C confronting obesity

D consolidating land holdings

13 ……..disappearing as urbanisation speeds up.

A Intensive farming is

B Fertile land is

C Clean water is

D Agricultural institutes are


You should spend about 20 minutes on Questions 14-26 which are based on Reading Passage 2 below.

A New Perspective on Bacteria


Microbes are organisms too small to be seen by the naked eye, including bacteria, blue-green algae, yeasts, fungi, viruses, and viroids.

A large, diverse group, almost all bacteria are between one and ten µ1 (larger ones reach 0.5 mm). Generally single-celled, with a distinctive cellular structure lacking a true nucleus, most bacterial genetic information is carried on a DNA loop in the cytoplasm2 with the membrane possessing some nuclear properties.

There are three main kinds of bacteria – spherical, rod-like, and spiral – known by their Latin names of coccus, bacillus, and spirillum. Bacteria occur alone, in pairs, clusters, chains, or more complex configurations. Some live where oxygen is present; others, where it is absent.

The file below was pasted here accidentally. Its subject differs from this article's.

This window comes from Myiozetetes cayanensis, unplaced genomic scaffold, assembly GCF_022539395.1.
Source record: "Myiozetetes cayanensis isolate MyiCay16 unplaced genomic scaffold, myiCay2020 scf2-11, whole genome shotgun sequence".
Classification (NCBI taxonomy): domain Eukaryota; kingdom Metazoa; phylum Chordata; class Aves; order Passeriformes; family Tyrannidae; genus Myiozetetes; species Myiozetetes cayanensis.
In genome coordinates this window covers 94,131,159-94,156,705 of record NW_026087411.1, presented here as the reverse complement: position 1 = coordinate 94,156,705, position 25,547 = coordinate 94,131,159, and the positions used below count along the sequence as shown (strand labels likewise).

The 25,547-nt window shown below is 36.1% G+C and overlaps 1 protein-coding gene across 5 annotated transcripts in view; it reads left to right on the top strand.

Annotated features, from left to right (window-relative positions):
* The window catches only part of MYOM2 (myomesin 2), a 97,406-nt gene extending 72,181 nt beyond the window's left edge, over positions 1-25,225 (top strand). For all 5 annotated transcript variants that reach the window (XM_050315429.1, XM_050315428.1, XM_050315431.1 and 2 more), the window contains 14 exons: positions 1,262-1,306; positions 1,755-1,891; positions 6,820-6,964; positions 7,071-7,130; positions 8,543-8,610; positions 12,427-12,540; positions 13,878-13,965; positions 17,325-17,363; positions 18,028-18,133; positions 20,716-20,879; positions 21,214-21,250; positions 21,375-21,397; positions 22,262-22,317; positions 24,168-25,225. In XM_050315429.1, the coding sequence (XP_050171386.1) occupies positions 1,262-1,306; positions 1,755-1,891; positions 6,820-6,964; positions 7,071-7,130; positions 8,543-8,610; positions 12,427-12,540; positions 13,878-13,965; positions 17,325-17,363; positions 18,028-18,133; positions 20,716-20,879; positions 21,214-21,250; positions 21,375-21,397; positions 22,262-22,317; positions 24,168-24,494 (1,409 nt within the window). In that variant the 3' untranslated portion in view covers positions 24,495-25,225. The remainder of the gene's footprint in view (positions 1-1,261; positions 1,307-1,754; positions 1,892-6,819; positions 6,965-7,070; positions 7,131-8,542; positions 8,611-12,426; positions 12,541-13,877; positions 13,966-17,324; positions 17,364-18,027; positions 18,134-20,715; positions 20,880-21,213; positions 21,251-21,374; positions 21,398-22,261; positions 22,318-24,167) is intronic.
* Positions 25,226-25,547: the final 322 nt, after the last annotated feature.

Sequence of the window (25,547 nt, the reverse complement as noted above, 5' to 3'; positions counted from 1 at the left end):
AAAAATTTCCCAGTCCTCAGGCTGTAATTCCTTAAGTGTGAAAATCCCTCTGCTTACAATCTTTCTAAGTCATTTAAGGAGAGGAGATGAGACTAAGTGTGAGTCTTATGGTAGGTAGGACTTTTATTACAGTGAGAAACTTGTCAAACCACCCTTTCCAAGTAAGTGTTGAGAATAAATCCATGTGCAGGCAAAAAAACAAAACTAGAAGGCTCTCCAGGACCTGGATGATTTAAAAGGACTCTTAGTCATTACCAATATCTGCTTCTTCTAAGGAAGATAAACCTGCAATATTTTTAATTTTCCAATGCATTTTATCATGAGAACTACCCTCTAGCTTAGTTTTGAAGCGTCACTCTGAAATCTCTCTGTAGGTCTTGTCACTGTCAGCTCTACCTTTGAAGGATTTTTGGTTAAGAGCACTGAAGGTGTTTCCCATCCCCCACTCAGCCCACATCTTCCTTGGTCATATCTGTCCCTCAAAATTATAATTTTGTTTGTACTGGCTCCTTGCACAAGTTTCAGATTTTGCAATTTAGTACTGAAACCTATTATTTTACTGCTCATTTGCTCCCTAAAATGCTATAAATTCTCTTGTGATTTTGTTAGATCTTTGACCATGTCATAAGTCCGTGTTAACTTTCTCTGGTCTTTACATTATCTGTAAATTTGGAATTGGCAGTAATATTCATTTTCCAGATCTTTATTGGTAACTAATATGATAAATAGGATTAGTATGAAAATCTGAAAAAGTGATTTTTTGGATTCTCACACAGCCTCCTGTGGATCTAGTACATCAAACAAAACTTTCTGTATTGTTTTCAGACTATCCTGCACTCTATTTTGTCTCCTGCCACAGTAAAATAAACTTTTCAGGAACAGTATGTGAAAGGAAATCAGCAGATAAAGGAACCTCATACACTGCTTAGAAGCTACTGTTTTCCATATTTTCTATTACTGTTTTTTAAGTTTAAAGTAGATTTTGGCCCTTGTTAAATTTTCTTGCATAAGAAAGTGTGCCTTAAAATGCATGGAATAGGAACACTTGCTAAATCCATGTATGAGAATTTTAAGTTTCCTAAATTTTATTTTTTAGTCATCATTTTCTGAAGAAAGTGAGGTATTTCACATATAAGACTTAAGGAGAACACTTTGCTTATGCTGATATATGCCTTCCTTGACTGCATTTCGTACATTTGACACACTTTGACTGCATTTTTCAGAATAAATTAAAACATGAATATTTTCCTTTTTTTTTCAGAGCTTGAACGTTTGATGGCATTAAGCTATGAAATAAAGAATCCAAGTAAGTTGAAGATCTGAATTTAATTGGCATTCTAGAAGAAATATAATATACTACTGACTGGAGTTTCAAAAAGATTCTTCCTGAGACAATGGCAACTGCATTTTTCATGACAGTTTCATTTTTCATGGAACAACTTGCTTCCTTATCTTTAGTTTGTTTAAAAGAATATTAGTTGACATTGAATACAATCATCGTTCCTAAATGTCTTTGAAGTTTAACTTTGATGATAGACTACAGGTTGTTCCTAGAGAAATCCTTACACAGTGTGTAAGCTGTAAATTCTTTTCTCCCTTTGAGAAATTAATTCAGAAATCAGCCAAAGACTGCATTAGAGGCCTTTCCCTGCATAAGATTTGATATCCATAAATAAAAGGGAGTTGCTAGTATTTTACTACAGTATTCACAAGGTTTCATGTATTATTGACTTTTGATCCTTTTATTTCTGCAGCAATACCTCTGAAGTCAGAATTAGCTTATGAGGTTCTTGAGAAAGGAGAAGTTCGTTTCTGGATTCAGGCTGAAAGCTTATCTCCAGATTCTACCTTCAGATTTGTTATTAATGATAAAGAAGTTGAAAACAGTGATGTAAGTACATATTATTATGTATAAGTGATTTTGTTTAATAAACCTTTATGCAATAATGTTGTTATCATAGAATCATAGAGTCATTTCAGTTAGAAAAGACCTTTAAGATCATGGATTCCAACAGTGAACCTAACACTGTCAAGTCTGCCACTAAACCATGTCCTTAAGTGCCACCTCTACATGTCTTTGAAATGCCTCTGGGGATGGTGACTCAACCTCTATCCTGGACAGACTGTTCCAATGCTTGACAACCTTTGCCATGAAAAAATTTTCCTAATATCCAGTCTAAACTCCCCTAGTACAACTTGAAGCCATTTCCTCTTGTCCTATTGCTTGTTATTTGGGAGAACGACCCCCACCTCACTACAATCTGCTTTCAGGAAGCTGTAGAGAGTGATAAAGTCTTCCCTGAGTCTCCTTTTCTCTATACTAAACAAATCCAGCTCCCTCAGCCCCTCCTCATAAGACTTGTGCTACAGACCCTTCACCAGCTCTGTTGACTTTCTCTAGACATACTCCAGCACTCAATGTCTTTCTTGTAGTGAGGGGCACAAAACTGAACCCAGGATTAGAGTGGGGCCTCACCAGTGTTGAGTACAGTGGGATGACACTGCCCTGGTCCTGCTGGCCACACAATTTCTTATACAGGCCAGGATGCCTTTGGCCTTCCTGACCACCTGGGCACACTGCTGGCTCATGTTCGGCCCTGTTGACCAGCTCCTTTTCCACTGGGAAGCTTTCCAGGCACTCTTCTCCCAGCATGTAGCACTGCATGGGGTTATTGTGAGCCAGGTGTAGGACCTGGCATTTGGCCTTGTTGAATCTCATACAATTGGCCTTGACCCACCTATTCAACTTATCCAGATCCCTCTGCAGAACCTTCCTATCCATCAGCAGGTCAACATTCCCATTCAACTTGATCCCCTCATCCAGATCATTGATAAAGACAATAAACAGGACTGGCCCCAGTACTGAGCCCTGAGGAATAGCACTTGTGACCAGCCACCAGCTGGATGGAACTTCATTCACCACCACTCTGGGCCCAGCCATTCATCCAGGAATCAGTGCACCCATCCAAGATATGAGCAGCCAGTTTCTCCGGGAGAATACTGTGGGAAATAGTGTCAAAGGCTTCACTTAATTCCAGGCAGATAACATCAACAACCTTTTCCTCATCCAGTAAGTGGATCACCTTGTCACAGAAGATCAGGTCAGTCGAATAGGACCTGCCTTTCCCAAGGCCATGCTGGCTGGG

The relationship between bacteria and their hosts is symbiotic, benefitting both organisms, or the hosts may be destroyed by parasitic or disease-causing bacteria.


In general, humans view bacteria suspiciously, yet it is now thought they partly owe their existence to microbes living long, Jong ago.

During photosynthesis, plants produce oxygen that humans need to fuel blood cells. Most geologists believe the early atmosphere on Earth contained very little oxygen until around 2½ billion years ago when microbes bloomed. Ancestral forms of cyanobacteria, for example, evolved into chloroplasts – the cells that carry out photosynthesis. Once plants inhabited the oceans, oxygen levels rose dramatically, so complex life forms could eventually be sustained.

The air humans breathe today is oxygen-rich, and the majority of airborne microbes are harmless, but the air does contain industrial pollutants, allergens, and infectious microbes or pathogens that cause illness